Time Average

The time average of a function is found by evaluating the integral:

$ \left\langle f(t)\right\rangle = \frac1{\Delta T}\int\limits_t^{t+\Delta T}f(t^\prime)dt^\prime $

with the average taken over a time, ΔT.

Time averages are often important when considering oscillating waves of the form:

$ f(t) = A\sin(\omega t) $

where ω is the angular frequency and A is the amplitude. The instantaneous value of this wave varies between -A and A, however, the time average of this wave over one period is $ \langle f(t)\rangle = 0 $.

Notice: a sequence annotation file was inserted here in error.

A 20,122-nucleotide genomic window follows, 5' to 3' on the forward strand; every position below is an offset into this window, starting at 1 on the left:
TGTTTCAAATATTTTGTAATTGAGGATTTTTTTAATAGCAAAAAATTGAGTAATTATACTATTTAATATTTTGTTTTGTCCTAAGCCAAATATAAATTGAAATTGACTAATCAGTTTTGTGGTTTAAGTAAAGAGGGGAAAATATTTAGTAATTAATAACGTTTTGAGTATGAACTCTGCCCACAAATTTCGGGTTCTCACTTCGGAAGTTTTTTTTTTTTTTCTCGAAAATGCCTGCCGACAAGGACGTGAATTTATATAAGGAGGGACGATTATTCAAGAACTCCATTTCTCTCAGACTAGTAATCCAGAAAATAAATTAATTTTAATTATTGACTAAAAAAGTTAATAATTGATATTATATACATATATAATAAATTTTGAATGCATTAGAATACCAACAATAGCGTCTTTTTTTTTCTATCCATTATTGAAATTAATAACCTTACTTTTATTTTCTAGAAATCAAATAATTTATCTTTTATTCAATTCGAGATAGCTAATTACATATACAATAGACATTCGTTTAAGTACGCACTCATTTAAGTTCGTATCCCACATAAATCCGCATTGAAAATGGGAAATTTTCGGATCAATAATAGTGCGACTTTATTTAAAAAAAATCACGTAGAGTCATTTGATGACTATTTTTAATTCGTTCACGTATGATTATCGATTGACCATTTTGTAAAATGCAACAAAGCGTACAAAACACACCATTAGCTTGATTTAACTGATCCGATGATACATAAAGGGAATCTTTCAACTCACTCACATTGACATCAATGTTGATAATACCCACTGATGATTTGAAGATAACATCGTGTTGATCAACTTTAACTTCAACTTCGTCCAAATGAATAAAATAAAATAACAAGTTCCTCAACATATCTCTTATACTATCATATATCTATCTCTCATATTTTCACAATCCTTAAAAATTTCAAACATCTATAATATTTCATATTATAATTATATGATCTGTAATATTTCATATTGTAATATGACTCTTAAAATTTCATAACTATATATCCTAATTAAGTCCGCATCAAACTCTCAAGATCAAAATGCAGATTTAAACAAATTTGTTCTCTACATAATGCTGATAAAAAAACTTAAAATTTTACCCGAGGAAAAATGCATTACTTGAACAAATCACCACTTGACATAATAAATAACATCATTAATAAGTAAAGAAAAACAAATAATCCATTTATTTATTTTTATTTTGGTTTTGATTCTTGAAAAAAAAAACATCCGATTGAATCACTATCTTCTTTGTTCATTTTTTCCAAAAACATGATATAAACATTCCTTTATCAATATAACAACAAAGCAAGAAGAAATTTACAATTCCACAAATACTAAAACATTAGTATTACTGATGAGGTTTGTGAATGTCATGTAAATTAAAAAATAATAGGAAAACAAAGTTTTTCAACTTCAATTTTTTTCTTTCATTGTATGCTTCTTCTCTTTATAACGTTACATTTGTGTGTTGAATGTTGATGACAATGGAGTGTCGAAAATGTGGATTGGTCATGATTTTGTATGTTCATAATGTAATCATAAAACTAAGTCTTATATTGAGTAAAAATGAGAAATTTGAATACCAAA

Another common example (such is in the calculation of the intensity of an electromagnetic wave) is to find the time average of the functions

$ f(t) = \sin^2(\omega t) $
and $ g(t) = \cos^2(\omega t) $

Using the equation (1) above, it can be shown that:

$ \langle f(t) \rangle = \langle g(t) \rangle = \frac 12 $.

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